I sprinkled my chicken with rosemary, thyme, salt and garlic and then roasted it.
I roasted it at 400* for about 35 minutes. I wasn’t really worried about over-cooking it since I was going to dump it in a creamy-brothy pan later.
While the chicken is cooking (if you aren’t using leftovers) make your pie crust.
Cut the 4 tablespoons of butter into the flour. You want the pieces of butter pea-size or smaller. Sprinkle with a little bit of salt.
Then, drizzle 3 tablespoons of water over the butter-flour mixture. I would recommend using your hands to mix this together. If you’ve made pie crust before with a food processor, feel free to do so. I am without a food processor so it’s up to ingenuity to do without. :)
You want to mix it until it comes together in a somewhat dry dough. Think play-dough. You may want to add that fourth tablespoon of water if it’s really flaky or you can’t get it to combine.
Cover it, and put it in the fridge to harden up.
Once chicken is done and cool, chop it up. I used the breast pictured above and a few other pieces of dark meat.
Chop up those veggies. I used a tiny bit of celery, lots of carrots and onions. I would recommend whatever combination you do with your veggies that you at least involve a little bit of carrot and onion for flavor. Chop up those potatoes too. (*Note: you can do without the potatoes, if you desire, and sub in more veggies. HOWEVER, potatoes help thicken up the “sauce” later, so I would recommend sprinkling a tablespoon of gluten-free, einkorn, sprouted wheat, or rice flour when you’ve combined the milk in a later step).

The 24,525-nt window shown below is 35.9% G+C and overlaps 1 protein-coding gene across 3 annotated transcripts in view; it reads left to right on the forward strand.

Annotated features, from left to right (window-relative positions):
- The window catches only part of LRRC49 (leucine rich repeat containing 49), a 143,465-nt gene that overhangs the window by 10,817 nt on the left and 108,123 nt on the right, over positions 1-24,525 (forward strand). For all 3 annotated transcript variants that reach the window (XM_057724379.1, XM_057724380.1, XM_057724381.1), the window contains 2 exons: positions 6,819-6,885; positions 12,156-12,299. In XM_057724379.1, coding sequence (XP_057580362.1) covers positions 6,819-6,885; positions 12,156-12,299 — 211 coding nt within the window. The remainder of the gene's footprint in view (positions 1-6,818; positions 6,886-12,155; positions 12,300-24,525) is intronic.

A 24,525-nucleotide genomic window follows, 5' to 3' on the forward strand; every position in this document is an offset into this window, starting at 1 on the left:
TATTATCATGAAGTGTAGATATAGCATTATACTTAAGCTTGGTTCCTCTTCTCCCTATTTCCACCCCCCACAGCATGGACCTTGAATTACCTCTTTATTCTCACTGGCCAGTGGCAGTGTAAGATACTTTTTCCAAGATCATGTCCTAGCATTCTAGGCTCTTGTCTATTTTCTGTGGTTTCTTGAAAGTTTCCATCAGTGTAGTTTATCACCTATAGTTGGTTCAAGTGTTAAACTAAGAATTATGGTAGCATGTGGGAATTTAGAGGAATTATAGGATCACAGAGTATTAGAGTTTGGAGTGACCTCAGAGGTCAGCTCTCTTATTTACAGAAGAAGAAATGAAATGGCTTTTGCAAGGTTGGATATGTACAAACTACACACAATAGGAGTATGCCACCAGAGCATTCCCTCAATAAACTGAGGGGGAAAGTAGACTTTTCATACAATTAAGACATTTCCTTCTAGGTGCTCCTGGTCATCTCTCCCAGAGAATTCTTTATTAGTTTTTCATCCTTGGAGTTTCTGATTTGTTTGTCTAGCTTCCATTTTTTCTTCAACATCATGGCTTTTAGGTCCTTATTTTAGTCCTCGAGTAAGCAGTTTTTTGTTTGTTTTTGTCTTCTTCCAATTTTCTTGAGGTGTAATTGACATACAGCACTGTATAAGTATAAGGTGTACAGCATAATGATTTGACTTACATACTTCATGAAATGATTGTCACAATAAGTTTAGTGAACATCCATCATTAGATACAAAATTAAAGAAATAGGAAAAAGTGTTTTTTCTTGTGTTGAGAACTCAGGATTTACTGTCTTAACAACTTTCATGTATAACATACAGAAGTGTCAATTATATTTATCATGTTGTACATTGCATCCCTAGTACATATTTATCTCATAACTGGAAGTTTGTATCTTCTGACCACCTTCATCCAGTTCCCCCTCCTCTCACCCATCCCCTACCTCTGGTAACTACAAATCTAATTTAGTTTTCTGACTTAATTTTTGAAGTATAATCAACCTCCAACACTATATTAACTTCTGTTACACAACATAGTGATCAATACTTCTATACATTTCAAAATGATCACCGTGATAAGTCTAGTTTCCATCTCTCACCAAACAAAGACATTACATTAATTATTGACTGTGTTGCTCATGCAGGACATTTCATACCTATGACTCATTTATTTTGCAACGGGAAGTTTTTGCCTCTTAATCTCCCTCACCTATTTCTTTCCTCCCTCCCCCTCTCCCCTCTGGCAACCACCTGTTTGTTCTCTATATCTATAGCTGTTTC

Preheat your oven to 400*.
Melt some butter in your cast iron skillet. A tablespoon will probably be enough if it’s a well-seasoned cast iron pan. If you are not using cast iron, you’re likely going to need quite a bit more butter to prevent the veggies from sticking.
Add your veggies to the pan of melted butter. Throw a very hearty dash of your spices – I recommend dried rosemary, thyme, sage and salt. You could add garlic if you feel so inclined. Fresh is better, but this time of year I have no fresh, so dried it is.
See this picture below and about the amount I added? Add twice as much. (If you’re a visual person.) The veggies and potatoes should be very covered in spices. The photographer (erm… me) forgot to take the second picture where I added more. :)